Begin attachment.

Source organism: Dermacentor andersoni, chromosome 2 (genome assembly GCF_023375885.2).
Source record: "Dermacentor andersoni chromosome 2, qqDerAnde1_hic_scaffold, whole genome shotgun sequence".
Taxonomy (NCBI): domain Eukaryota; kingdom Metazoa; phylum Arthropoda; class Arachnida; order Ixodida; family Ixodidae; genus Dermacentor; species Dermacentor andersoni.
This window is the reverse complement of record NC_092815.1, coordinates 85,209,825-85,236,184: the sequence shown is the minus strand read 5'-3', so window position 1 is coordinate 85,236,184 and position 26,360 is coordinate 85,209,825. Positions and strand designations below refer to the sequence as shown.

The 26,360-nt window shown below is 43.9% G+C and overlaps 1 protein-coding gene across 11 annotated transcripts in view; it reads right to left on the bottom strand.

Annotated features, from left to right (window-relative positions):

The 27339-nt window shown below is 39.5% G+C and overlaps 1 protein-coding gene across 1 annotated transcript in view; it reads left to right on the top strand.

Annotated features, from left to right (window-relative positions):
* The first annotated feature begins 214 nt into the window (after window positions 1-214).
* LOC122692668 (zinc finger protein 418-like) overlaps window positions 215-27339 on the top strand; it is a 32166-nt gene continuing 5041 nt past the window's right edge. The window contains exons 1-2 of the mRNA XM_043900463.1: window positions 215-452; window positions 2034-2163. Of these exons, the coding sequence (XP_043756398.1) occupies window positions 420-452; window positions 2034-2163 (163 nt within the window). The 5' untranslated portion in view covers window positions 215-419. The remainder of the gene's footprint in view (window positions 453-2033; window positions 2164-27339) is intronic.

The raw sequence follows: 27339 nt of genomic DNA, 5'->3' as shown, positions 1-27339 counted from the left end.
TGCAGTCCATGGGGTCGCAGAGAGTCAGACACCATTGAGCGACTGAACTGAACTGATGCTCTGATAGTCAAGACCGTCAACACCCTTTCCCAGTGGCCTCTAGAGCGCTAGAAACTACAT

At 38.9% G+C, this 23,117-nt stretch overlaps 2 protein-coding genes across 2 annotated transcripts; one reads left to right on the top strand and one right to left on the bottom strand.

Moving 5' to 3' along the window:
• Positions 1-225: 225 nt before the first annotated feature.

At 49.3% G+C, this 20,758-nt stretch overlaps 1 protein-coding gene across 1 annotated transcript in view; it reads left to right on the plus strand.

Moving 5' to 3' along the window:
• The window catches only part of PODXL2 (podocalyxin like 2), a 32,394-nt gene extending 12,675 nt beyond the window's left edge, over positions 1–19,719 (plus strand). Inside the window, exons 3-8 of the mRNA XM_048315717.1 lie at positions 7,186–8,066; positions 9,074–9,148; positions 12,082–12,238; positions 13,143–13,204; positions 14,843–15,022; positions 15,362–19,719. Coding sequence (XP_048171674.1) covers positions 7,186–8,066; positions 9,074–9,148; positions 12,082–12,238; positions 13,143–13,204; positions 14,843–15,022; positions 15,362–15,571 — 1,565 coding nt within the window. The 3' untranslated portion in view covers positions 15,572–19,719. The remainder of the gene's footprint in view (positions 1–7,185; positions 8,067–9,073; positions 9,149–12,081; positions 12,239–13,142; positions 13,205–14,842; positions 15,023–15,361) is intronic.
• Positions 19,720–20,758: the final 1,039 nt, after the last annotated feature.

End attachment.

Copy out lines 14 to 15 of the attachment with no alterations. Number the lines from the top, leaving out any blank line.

Moving 5' to 3' along the window:
• Positions 1-225: 225 nt before the first annotated feature.